We also discussed Allison V. Harding, a mostly Weird Tales author (1943 to 1951) that I don’t think I have read. She had four 1946 stories per ISFDB, including two that have been reprinted in the 2020 collection, “Allison V. Harding: The Forgotten Queen of Horror” (Armchair Fiction). Most of her fiction had not been reprinted until then. I need to check some of her work out.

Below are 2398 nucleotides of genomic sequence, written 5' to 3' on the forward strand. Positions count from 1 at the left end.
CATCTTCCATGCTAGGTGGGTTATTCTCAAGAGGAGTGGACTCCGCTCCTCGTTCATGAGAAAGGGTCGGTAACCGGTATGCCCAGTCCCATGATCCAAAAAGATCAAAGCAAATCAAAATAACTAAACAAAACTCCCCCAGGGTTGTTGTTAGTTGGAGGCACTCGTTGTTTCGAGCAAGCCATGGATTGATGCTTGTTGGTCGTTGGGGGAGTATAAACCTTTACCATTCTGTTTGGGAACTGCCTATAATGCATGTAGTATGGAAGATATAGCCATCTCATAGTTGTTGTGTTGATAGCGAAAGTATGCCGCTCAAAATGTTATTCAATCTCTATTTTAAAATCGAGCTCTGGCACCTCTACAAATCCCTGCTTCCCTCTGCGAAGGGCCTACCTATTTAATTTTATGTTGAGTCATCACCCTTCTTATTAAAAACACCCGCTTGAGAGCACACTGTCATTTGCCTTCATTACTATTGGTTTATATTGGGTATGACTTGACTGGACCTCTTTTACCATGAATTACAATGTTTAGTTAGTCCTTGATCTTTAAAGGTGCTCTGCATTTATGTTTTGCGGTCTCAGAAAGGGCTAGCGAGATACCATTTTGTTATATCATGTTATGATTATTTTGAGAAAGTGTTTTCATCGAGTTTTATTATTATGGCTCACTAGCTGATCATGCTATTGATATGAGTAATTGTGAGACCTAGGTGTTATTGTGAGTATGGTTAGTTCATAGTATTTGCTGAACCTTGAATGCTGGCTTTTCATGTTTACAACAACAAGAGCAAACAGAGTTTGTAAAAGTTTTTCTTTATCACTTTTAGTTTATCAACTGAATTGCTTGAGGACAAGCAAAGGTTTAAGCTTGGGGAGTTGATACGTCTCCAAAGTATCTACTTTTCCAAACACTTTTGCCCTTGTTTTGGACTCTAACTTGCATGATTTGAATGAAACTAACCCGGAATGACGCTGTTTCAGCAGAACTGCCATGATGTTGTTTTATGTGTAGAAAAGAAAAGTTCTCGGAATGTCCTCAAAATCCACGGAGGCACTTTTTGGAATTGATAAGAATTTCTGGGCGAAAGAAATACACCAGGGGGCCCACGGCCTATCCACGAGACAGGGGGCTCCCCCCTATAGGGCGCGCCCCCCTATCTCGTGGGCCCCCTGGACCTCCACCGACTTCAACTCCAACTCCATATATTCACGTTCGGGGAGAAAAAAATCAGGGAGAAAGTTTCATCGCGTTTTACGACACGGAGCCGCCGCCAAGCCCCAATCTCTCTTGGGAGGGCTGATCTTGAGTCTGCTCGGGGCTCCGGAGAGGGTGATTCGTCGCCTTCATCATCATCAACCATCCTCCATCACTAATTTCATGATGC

My thanks to Trish E. Matson for leading the discussion on 1946 movies, radio shows, and the like. She had done the work here – thanks! “Stairway to Heaven” (AKA “A Matter of Life and Death” in original UK release) with David Niven was mentioned as one of the best speculative fiction films of the year. Characterized as a fantasy-romance, I hope that my wife will watch this with me.

All in all, it was a lot of fun.